Objective data suggests that Dr. Hicks "New Chalkboard Plan" has not systematically addressed the needs of the community. We need, instead, my CPR Plan, which stands for Child Performance Reviews. CPR is needed to improve service delivery to the stakeholders as we move forward. With CPR, we will implement objective, measurable, child focused learning objectives. Systematic internal progress monitoring will drive the decisions needed to facilitate improved acedemic achievement, increased accountability, and improved student engagement. CPR baseline data, coupled with structured metrics and transparent benchmarks will enable internal stakeholders to drive improvements. Mastery of systems implementation among executive management and ongoing feedback from primary service providers will result in improved resource allocation, instructional efficiences as well as measureable external customer satisfaction improvements. I mean no disrespect to our former CEO, but I think it is time for CPR.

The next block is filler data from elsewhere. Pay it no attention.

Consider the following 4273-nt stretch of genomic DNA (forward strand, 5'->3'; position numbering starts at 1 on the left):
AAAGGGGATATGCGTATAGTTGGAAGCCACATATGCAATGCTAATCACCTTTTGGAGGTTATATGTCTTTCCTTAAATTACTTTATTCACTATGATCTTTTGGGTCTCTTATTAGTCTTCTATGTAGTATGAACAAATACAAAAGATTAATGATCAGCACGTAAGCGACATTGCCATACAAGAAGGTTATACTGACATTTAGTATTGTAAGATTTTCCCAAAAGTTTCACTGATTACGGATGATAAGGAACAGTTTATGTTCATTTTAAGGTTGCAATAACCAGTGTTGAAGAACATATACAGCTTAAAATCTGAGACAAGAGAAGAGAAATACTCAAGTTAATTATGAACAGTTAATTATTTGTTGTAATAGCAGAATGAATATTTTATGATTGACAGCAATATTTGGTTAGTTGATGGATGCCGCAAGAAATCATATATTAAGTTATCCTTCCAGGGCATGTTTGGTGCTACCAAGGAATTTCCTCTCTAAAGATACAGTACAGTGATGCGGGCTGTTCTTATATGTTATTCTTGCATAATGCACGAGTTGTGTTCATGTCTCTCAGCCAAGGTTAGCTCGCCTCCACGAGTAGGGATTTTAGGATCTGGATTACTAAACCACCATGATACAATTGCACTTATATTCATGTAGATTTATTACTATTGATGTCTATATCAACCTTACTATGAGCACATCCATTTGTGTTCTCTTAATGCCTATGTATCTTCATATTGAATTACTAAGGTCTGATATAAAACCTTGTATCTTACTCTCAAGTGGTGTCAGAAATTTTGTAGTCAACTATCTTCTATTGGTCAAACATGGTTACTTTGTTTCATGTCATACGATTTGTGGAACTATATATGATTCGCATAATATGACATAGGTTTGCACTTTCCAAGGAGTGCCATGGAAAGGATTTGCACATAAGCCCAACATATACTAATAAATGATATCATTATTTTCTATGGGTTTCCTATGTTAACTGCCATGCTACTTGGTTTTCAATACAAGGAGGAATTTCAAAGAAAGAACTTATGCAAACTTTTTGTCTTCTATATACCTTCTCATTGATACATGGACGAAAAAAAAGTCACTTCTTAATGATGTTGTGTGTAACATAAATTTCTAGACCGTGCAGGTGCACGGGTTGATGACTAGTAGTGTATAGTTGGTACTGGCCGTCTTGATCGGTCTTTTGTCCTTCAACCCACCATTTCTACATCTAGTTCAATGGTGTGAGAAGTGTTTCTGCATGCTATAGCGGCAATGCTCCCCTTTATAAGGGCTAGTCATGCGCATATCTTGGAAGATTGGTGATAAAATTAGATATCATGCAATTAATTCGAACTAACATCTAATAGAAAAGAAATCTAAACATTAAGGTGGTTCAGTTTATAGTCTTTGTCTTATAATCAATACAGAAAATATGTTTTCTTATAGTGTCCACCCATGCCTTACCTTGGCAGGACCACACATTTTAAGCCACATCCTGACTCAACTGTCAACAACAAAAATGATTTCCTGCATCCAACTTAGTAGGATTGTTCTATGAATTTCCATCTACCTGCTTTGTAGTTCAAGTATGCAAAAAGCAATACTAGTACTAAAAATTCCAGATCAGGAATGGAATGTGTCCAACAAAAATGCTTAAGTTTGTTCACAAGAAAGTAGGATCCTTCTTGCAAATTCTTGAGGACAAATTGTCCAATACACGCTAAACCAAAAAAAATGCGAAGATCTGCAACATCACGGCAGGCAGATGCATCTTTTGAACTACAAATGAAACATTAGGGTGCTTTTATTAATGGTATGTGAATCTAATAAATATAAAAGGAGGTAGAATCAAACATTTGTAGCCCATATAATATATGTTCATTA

Now if my education proposal is not clear to you, be assured that as I move forward, my communication effectiveness with community stakeholders will be objectively measured through the focused use of industry standard interface evaluation techniques. The data suggests that external stakeholders will appreciate the implementation of a transparent, coherent, easily mastered communication delivery approach. So I may as well start now.

Most education experts are full of shit.

Friday, August 18, 2006

Get Whitey Tax